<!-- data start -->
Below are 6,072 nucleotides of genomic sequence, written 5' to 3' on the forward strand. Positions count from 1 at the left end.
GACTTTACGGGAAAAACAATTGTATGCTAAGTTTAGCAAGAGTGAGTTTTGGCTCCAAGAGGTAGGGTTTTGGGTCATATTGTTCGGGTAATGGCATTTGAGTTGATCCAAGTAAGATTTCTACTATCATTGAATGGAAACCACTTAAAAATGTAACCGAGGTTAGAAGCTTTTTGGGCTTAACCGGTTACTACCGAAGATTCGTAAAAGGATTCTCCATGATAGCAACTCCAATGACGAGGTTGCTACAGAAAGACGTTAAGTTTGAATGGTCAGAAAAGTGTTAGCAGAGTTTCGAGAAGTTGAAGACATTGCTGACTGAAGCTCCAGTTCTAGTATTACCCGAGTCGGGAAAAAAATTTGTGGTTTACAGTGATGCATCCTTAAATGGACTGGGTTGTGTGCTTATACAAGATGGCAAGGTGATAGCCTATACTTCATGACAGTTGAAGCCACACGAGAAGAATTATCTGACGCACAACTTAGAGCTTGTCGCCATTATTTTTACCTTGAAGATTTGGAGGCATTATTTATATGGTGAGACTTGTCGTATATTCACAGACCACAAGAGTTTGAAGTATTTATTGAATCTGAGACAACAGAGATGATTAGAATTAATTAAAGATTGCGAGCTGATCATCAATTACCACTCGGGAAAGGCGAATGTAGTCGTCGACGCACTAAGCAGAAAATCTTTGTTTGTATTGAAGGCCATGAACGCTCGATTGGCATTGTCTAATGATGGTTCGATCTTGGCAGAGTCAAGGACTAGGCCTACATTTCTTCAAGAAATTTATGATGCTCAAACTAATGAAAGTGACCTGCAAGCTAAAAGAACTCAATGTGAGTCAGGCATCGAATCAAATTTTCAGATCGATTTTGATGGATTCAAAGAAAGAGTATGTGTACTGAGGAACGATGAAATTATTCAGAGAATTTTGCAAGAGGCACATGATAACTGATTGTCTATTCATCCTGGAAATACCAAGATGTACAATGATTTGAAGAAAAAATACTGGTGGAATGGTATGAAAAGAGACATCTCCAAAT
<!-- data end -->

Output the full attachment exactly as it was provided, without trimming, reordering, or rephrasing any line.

Below are 6,072 nucleotides of genomic sequence, written 5' to 3' on the forward strand. Positions count from 1 at the left end.
GACTTTACGGGAAAAACAATTGTATGCTAAGTTTAGCAAGAGTGAGTTTTGGCTCCAAGAGGTAGGGTTTTGGGTCATATTGTTCGGGTAATGGCATTTGAGTTGATCCAAGTAAGATTTCTACTATCATTGAATGGAAACCACTTAAAAATGTAACCGAGGTTAGAAGCTTTTTGGGCTTAACCGGTTACTACCGAAGATTCGTAAAAGGATTCTCCATGATAGCAACTCCAATGACGAGGTTGCTACAGAAAGACGTTAAGTTTGAATGGTCAGAAAAGTGTTAGCAGAGTTTCGAGAAGTTGAAGACATTGCTGACTGAAGCTCCAGTTCTAGTATTACCCGAGTCGGGAAAAAAATTTGTGGTTTACAGTGATGCATCCTTAAATGGACTGGGTTGTGTGCTTATACAAGATGGCAAGGTGATAGCCTATACTTCATGACAGTTGAAGCCACACGAGAAGAATTATCTGACGCACAACTTAGAGCTTGTCGCCATTATTTTTACCTTGAAGATTTGGAGGCATTATTTATATGGTGAGACTTGTCGTATATTCACAGACCACAAGAGTTTGAAGTATTTATTGAATCTGAGACAACAGAGATGATTAGAATTAATTAAAGATTGCGAGCTGATCATCAATTACCACTCGGGAAAGGCGAATGTAGTCGTCGACGCACTAAGCAGAAAATCTTTGTTTGTATTGAAGGCCATGAACGCTCGATTGGCATTGTCTAATGATGGTTCGATCTTGGCAGAGTCAAGGACTAGGCCTACATTTCTTCAAGAAATTTATGATGCTCAAACTAATGAAAGTGACCTGCAAGCTAAAAGAACTCAATGTGAGTCAGGCATCGAATCAAATTTTCAGATCGATTTTGATGGATTCAAAGAAAGAGTATGTGTACTGAGGAACGATGAAATTATTCAGAGAATTTTGCAAGAGGCACATGATAACTGATTGTCTATTCATCCTGGAAATACCAAGATGTACAATGATTTGAAGAAAAAATACTGGTGGAATGGTATGAAAAGAGACATCTCCAAAT